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- PublicationThe Inequalities That Divide – A Theory of Left-Right Politics(University College Dublin. School of Politics and International Relations, 2022)The left-right dimension of politics is a dominant political divide in numerous societies around the world, and the corresponding left-right terminology describing this dimension is commonly used by voters, political elites, and scholars alike to make sense of various political landscapes. Yet, what makes political phenomena left- or right-wing is not fully understood, neither in the academic community, nor in broader society. Building on previous literature, this thesis proposes a novel version of acceptance of inequality theory to explain what makes political phenomena left- or right-wing. I argue that there are many potential inequality dimensions (e.g., divisions along class, ethnicity, gender, religion, etc.) that can become politically divisive. This means that different societies can be divided along different inequality dimensions. When one of these inequality dimensions is preponderant, many voters and political actors decide their left-right orientation based on their acceptance (or rejection) of this particular inequality. This means that left-right competition will comprise different coalitions in one context compared to another, as different inequalities divide voters and political actors in different settings. This theory is compared to several competing explanations, including that the underlying difference between the Left and the Right is attitudes towards change, government intervention in the economy, religion, and the idea that there is no context-independent distinguishing feature. My novel version of acceptance of inequality theory as well as the alternative explanations are examined in four empirical research papers. The aim of these papers is to examine acceptance of inequality theory in instances of left-right competition that the theory has previously been unable to explain, as well as instances that remain understudied overall. In the first paper, multilevel regression models demonstrate that contrary to previous research, acceptance of inequality predicts right-wing self-placements of individuals in both Eastern and Western Europe. Importantly, this paper demonstrates that whether attitudes towards a specific inequality predict left-right self-placements in a country is dependent on the country-level salience of that inequality dimension. The second paper analyses open-ended survey answers describing what the terms ‘left’ and ‘right’ mean using topic modelling. This paper provides evidence for acceptance of inequality theory, as well as partial evidence for two other explanations of the left-right dimension, namely that resistance to change or attitudes towards government intervention in the economy separate left- from right-wing politics. Conversely, using data from the World Values Survey, the third paper finds that attitudes towards different inequalities better predict left-right self-placements around the world compared to attitudes towards both economic statism and change. An additional analysis of the Netherlands shows that the proposed moderating effect of personal issue salience on the relationship between issue attitudes and left-right self-placements (an observable implication of the proposed causal relationship) is only present for acceptance of inequality, but not for attitudes towards economic statism. The fourth paper examines different instances of left-right competition around the world, with a focus on exploiting variation and finding rare instances that would be able to challenge the reach of acceptance of inequality theory. This paper finds that equality–inequality theory is the only prominent explanation that can consistently explain the left-right dimension in the reviewed cases, as well as in three case studies (of Indonesia, Moldova, and Israel). Overall, this thesis provides substantial evidence for a theory of the left-right dimension that can help social scientists and voters alike make sense of historical, contemporary, and future left-right politics.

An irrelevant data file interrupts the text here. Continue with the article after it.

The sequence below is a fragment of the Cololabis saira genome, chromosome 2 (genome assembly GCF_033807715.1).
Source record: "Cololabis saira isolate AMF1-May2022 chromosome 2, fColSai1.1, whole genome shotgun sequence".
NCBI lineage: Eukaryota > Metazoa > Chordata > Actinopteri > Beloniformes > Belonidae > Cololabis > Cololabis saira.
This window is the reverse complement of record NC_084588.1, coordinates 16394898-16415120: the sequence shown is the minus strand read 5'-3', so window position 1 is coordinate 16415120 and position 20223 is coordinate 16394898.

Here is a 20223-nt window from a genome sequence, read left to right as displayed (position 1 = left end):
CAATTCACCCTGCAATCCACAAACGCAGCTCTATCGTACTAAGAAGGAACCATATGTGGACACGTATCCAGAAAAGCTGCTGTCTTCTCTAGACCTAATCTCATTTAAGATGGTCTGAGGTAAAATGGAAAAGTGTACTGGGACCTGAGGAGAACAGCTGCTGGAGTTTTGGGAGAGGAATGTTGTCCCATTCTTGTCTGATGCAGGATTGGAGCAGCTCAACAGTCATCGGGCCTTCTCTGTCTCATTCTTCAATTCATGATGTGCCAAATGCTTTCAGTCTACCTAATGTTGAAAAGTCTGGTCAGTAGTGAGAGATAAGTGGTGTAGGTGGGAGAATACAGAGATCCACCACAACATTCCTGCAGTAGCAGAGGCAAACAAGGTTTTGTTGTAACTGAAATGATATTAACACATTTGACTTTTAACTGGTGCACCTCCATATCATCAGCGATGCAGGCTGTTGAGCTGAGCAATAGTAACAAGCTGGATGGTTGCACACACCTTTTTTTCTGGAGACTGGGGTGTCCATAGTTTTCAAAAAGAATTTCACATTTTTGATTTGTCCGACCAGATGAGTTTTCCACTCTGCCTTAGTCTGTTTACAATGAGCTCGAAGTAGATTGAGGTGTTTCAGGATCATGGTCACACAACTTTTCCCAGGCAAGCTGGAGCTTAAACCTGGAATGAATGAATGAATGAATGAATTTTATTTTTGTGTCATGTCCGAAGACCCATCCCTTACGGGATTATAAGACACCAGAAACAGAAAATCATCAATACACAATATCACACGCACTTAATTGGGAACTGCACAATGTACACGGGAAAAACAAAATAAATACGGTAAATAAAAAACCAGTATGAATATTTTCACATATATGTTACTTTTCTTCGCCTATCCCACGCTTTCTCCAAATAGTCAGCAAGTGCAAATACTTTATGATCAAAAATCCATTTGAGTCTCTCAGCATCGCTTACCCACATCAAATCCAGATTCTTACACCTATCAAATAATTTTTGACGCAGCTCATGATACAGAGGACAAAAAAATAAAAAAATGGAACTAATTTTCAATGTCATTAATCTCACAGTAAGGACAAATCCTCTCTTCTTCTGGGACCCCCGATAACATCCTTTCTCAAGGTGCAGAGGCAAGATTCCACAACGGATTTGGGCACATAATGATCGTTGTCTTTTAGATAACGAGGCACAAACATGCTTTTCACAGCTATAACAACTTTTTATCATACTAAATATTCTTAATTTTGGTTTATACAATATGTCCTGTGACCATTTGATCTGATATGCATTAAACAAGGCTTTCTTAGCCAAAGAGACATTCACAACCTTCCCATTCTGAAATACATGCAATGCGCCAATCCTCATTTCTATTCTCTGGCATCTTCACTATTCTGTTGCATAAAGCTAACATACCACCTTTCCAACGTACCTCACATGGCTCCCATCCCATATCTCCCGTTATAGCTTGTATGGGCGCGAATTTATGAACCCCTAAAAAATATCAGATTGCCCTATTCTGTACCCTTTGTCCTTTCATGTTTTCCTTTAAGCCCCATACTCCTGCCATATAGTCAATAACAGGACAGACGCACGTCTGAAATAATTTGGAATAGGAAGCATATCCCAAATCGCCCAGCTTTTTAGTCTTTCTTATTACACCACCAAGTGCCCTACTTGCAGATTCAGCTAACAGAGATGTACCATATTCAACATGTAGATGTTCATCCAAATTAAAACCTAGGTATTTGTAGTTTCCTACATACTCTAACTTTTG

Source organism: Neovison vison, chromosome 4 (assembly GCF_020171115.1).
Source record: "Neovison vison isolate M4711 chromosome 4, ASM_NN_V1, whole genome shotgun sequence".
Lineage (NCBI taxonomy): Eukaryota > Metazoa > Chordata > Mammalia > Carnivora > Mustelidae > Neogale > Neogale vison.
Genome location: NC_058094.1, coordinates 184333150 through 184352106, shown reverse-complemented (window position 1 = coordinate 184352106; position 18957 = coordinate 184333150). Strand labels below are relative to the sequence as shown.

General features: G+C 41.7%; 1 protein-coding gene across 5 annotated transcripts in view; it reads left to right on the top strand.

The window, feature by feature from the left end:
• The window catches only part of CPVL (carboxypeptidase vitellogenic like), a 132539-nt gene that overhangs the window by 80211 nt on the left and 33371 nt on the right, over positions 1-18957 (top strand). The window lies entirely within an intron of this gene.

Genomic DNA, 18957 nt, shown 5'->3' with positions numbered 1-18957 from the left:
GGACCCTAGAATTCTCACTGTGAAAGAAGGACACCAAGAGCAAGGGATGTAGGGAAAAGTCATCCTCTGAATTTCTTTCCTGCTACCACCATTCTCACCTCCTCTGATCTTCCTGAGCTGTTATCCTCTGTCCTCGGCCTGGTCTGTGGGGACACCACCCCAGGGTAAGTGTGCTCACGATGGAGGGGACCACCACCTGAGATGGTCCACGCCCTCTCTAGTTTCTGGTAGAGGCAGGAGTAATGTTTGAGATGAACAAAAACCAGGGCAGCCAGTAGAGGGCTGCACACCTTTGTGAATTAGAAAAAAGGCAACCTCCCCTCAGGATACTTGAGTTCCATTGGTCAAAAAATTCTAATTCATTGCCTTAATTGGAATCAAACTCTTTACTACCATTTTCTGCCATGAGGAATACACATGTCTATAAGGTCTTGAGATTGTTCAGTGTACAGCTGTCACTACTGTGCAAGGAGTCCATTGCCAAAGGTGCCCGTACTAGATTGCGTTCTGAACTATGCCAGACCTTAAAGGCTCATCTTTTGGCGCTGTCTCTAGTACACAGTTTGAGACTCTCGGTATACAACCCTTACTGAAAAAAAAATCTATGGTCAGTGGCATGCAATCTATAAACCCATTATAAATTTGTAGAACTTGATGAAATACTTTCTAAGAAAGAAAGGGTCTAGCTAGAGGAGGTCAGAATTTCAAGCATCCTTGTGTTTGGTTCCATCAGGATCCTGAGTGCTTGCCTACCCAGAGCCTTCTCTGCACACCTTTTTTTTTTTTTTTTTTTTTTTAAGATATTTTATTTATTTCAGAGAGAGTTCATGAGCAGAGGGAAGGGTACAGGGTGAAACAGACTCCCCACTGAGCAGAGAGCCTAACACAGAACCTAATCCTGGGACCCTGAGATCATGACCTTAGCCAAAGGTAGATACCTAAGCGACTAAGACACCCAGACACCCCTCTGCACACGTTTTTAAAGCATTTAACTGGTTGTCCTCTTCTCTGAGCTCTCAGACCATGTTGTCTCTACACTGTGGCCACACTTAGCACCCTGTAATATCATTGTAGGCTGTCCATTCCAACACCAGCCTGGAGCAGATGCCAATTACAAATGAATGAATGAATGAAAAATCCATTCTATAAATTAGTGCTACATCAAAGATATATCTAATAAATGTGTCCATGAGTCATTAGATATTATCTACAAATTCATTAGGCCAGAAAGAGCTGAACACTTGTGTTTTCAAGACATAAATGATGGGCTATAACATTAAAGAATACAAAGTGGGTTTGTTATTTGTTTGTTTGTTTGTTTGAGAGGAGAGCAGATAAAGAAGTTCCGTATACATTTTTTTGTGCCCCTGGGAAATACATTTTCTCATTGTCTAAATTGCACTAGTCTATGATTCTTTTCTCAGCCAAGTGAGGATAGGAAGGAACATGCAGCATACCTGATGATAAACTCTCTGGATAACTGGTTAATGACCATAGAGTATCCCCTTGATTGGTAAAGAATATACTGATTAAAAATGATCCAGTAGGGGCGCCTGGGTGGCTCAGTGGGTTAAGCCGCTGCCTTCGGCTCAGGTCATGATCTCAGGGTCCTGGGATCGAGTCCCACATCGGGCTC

- PublicationThe Interplay between Foreign Aid, Peacebuilding, and Post-conflict Stability(University College Dublin. School of Politics and International Relations, 2022)The research studies the impacts of foreign aid on post-conflict stability. There have been limited studies on the impacts of foreign aid on conflict when compared to other areas of development. This is particularly rare in post-conflict studies. Most of the studies make use of cross-country quantitative analyses and rational models. However, this research makes use of a mixed method approach. The research utilises georeferenced data from UCDP and AidData, and makes use of quantitative, geospatial, as well as qualitative and case study analyses of 4 states in 2 post-conflict regions in Nigeria – the South East and the South South Regions. The research also creates a novel method of measuring conflict relapse in large-scale quantitative and geospatial studies. The research finds that foreign aid enhances the likelihood of conflict relapse, particularly conflicts caused by political motives. However, foreign aid tends to reduce the tendencies of conflict relapse caused by socio-economic factors. This finding is supported by the qualitative evidence in the case study of Nigeria. The research also finds that the longer the duration of aid the more likely the aid will reduce the relapse of conflicts. Although this can create aid dependency and aid shocks when the aid is terminated. Furthermore, while the heterogeneity of aid can influence the relapse of conflicts, the research shows that the internal characteristics of the recipient states, particularly the causes of conflict would have a greater impact on aid effectiveness in post-conflict societies. The research additionally finds that bypassing government can create more challenges in post-conflict societies. However, a hybrid system that effectively involves the government, non-state actors, and particularly the end-users of aid is encouraged, especially in conflict-prone societies.